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below is a question I posted on stackoverflow . as suggested by Martin Clarke I also post it here.

We have a really strange problem. One of the servers in the server farm becomes really slow. We see a number of timeouts in the logs and overall response time is not where it should be (and is on other servers in the farm).

What is also strange is that it is not just the web app - Just logging into the server takes up to 1.5 min to show you the desktop. Once you are in, the system is as responsive as ever - unless you try to launch something, i.e. notepad - it takes another minute to launch and after launch it works fine.

I checked a number of things - memory utilization is reasonable, CPU is below 15%, windows handles, event logs do not show anything.

Recycling the process does not fix it - it still takes over a minute to log in. Rebooting the server helped, but now it started to slow down again.

After a closer look we found out that Windows Temp directory is full of temp files - over 65k files. This is certainly something to take care of. But my question is could it be the root cause of the sluggishness, or there is still something else lurking in the shadows?


After more digging I am zeroing in on the issue related to the size of temp directories. This article: (see the original post this thing will not let me include a second link) describes something very similar. It still does not answer the question why the server is still slow even there is no activity.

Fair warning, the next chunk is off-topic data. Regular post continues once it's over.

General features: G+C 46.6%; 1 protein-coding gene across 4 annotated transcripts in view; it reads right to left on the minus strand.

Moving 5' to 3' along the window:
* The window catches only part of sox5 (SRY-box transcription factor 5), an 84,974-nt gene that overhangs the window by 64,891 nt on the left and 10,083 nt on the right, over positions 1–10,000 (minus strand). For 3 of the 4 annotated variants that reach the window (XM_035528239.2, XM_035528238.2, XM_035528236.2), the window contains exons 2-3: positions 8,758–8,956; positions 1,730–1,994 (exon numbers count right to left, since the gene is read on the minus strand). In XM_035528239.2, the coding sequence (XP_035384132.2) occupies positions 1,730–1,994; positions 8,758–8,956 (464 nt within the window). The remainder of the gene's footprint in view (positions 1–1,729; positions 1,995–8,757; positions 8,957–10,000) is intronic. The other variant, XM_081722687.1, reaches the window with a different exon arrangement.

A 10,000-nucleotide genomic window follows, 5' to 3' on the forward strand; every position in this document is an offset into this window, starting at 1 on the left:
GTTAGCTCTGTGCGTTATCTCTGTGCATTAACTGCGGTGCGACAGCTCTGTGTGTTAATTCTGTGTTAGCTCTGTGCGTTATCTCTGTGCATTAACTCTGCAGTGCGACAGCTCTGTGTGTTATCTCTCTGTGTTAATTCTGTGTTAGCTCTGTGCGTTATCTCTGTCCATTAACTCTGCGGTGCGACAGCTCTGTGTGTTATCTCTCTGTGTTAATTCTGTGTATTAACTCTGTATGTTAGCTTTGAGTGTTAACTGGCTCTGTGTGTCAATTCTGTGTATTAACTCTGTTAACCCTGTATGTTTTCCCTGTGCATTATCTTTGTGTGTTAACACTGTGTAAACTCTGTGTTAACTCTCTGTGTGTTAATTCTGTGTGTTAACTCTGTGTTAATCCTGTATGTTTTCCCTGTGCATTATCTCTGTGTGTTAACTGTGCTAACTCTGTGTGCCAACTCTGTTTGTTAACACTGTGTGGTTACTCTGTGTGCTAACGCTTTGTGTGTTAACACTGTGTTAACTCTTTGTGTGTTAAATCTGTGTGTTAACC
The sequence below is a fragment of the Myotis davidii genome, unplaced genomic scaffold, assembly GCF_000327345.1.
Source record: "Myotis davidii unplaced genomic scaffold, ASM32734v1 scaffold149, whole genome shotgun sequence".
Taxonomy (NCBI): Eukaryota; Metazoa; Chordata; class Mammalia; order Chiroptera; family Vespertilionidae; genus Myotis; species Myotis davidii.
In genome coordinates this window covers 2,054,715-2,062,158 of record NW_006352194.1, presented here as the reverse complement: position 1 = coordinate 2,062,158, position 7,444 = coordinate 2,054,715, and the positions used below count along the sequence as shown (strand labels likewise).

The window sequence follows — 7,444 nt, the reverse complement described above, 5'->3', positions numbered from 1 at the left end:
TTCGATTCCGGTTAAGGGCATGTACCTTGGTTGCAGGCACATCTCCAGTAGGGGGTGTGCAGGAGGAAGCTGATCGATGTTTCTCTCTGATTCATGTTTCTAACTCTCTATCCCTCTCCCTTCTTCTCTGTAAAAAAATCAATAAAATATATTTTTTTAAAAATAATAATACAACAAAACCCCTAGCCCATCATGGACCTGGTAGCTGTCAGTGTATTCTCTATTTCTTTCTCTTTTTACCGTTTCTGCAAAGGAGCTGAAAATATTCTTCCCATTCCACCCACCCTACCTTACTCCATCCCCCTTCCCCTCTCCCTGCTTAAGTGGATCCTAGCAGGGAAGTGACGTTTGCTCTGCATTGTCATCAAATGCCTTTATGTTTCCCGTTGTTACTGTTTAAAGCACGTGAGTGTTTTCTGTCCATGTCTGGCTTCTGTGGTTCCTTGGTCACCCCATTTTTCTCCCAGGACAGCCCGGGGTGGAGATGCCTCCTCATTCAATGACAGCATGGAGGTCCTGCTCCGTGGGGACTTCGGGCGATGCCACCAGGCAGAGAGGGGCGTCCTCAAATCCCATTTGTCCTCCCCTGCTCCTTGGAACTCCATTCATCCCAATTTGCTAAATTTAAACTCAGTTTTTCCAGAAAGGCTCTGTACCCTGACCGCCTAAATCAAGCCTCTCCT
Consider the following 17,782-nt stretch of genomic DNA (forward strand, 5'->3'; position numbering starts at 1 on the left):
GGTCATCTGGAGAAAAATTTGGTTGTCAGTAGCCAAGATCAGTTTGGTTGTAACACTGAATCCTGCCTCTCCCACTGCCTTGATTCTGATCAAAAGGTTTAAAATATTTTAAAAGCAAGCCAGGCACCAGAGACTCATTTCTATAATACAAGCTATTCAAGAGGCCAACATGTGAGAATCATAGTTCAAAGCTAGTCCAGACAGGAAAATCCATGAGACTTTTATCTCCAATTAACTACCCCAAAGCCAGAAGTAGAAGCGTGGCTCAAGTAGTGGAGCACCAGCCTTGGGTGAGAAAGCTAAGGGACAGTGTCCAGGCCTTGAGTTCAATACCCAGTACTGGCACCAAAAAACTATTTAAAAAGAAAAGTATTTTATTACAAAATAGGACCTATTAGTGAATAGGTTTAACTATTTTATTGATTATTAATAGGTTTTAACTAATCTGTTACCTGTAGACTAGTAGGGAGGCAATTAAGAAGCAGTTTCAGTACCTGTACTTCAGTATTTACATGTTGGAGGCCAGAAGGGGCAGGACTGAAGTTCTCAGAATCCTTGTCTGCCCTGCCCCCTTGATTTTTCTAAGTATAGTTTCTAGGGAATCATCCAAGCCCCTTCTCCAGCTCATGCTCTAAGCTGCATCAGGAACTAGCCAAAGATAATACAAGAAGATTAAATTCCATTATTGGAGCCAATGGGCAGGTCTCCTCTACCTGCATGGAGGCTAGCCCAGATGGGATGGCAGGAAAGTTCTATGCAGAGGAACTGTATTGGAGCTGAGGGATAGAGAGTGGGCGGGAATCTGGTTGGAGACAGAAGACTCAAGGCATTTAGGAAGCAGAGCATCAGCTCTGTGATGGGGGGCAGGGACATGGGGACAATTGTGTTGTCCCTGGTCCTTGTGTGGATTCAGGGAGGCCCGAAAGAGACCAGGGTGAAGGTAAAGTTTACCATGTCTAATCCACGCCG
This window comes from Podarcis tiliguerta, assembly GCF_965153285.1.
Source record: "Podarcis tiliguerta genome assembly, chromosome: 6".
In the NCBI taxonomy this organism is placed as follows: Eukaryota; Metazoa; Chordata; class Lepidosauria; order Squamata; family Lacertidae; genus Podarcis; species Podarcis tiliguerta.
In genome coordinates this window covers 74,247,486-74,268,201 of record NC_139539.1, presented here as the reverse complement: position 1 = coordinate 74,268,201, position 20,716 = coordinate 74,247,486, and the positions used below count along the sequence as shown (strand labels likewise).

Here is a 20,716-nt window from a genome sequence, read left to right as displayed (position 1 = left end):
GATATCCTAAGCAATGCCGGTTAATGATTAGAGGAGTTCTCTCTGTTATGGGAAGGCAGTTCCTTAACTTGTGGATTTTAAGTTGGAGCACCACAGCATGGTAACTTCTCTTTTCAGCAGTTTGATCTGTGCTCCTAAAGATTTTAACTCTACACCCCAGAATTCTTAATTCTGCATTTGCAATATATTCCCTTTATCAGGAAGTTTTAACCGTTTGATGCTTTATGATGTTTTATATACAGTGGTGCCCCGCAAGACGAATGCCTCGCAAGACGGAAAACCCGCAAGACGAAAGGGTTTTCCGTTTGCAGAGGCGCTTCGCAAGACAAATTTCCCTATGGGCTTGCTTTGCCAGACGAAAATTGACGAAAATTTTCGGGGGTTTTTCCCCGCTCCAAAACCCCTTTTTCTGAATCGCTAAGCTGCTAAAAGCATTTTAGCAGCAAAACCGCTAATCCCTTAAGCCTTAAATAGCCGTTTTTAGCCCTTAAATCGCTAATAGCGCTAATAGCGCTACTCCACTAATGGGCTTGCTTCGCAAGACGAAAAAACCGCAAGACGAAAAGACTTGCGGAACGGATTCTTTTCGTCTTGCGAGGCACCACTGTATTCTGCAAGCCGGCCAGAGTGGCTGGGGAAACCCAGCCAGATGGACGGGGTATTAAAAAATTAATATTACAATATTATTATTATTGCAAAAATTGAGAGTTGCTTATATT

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up vote 1 down vote accepted

Ok, It is official, all of this was grief caused by this issue. When one of our servers was again behaving badly we cleaned the temp directory and it fixed the problem, including the slow login.

This last part still baffles me - I do not understand how excessive number of files in a temp directory can cause login to take over 1 min, leave alone launching a program, but whatever it is clearing the directory fixed it and I can live with it.

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My guess is that disk access is the problem. Slow login and slow application start suggest that. Check with the performance monitor (use the disk counters) and with process monitor to track down what process cause this disk access.

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Unfortunately I have reasons to believe that it is not so. See my edit for more info. – mfeingold Nov 10 '09 at 22:19

Are you logging in locally or through remote desktop? If from a remote desktop, it may be a network setting. I've seen this a few times with the Chimney TCP settings. Broadcom's NIC, for example, has problems with that setting. Try turning that off and seeing if it addresses your issue:

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From what I read in the article you are referring to it only applies to Windows 2008. We are still on the Windows 2003 SP2 – mfeingold Nov 10 '09 at 22:18
It was actually worse in Windows Server 2003 SP2. That's what it was first introduced by default. That article is how to do it, but likely doesn't give the full picture. – Scott Forsyth - MVP Nov 11 '09 at 0:54

You mentioned temp files. Have you verified that debug is not enabled in the web.config? This is a not uncommon performance killer. When debug is enabled, there are copious amounts of extra files created in the temp folders.

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Are all these servers identical in HW & SW. Do they have the same set of SERVICES (in automatic mode)

Try disabling the IIS service & emptying the /temp folder - when your server is running slow.

Im sure these 3 servers are load balanced and the other 2 will kick-in to share load.

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Yes they are identical – mfeingold Nov 11 '09 at 5:06

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